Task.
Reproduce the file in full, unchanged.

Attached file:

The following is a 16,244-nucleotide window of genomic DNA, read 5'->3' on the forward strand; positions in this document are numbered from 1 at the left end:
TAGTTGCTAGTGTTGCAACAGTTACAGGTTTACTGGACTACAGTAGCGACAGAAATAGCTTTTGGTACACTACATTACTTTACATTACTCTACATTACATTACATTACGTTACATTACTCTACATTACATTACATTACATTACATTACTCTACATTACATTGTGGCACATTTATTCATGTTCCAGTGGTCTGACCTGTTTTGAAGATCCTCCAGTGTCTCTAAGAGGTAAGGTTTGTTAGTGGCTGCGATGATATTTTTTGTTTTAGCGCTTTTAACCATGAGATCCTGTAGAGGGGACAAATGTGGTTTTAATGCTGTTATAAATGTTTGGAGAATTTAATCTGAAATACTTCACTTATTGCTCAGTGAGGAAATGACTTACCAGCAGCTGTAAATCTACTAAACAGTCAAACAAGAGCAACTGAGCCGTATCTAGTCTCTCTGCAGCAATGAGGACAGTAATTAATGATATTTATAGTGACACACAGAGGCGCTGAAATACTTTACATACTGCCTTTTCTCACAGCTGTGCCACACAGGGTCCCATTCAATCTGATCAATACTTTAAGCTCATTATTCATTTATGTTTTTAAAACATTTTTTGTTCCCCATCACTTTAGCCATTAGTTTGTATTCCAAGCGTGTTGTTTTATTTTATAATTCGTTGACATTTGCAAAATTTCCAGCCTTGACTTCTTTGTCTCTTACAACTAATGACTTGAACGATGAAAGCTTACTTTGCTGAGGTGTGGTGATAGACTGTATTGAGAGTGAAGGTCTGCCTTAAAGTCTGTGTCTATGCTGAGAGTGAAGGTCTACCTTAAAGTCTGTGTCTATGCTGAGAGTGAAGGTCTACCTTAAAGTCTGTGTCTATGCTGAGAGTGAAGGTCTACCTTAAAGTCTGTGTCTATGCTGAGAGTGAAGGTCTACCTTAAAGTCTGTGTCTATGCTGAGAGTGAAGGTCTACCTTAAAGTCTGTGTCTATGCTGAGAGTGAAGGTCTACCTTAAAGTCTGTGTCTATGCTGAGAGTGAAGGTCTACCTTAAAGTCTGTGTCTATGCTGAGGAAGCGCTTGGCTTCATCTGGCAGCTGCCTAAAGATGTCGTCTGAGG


The following is a 16,244-nucleotide window of genomic DNA, read 5'->3' on the forward strand; positions in this document are numbered from 1 at the left end:
TAGTTGCTAGTGTTGCAACAGTTACAGGTTTACTGGACTACAGTAGCGACAGAAATAGCTTTTGGTACACTACATTACTTTACATTACTCTACATTACATTACATTACGTTACATTACTCTACATTACATTACATTACATTACATTACTCTACATTACATTGTGGCACATTTATTCATGTTCCAGTGGTCTGACCTGTTTTGAAGATCCTCCAGTGTCTCTAAGAGGTAAGGTTTGTTAGTGGCTGCGATGATATTTTTTGTTTTAGCGCTTTTAACCATGAGATCCTGTAGAGGGGACAAATGTGGTTTTAATGCTGTTATAAATGTTTGGAGAATTTAATCTGAAATACTTCACTTATTGCTCAGTGAGGAAATGACTTACCAGCAGCTGTAAATCTACTAAACAGTCAAACAAGAGCAACTGAGCCGTATCTAGTCTCTCTGCAGCAATGAGGACAGTAATTAATGATATTTATAGTGACACACAGAGGCGCTGAAATACTTTACATACTGCCTTTTCTCACAGCTGTGCCACACAGGGTCCCATTCAATCTGATCAATACTTTAAGCTCATTATTCATTTATGTTTTTAAAACATTTTTTGTTCCCCATCACTTTAGCCATTAGTTTGTATTCCAAGCGTGTTGTTTTATTTTATAATTCGTTGACATTTGCAAAATTTCCAGCCTTGACTTCTTTGTCTCTTACAACTAATGACTTGAACGATGAAAGCTTACTTTGCTGAGGTGTGGTGATAGACTGTATTGAGAGTGAAGGTCTGCCTTAAAGTCTGTGTCTATGCTGAGAGTGAAGGTCTACCTTAAAGTCTGTGTCTATGCTGAGAGTGAAGGTCTACCTTAAAGTCTGTGTCTATGCTGAGAGTGAAGGTCTACCTTAAAGTCTGTGTCTATGCTGAGAGTGAAGGTCTACCTTAAAGTCTGTGTCTATGCTGAGAGTGAAGGTCTACCTTAAAGTCTGTGTCTATGCTGAGAGTGAAGGTCTACCTTAAAGTCTGTGTCTATGCTGAGAGTGAAGGTCTACCTTAAAGTCTGTGTCTATGCTGAGGAAGCGCTTGGCTTCATCTGGCAGCTGCCTAAAGATGTCGTCTGAGG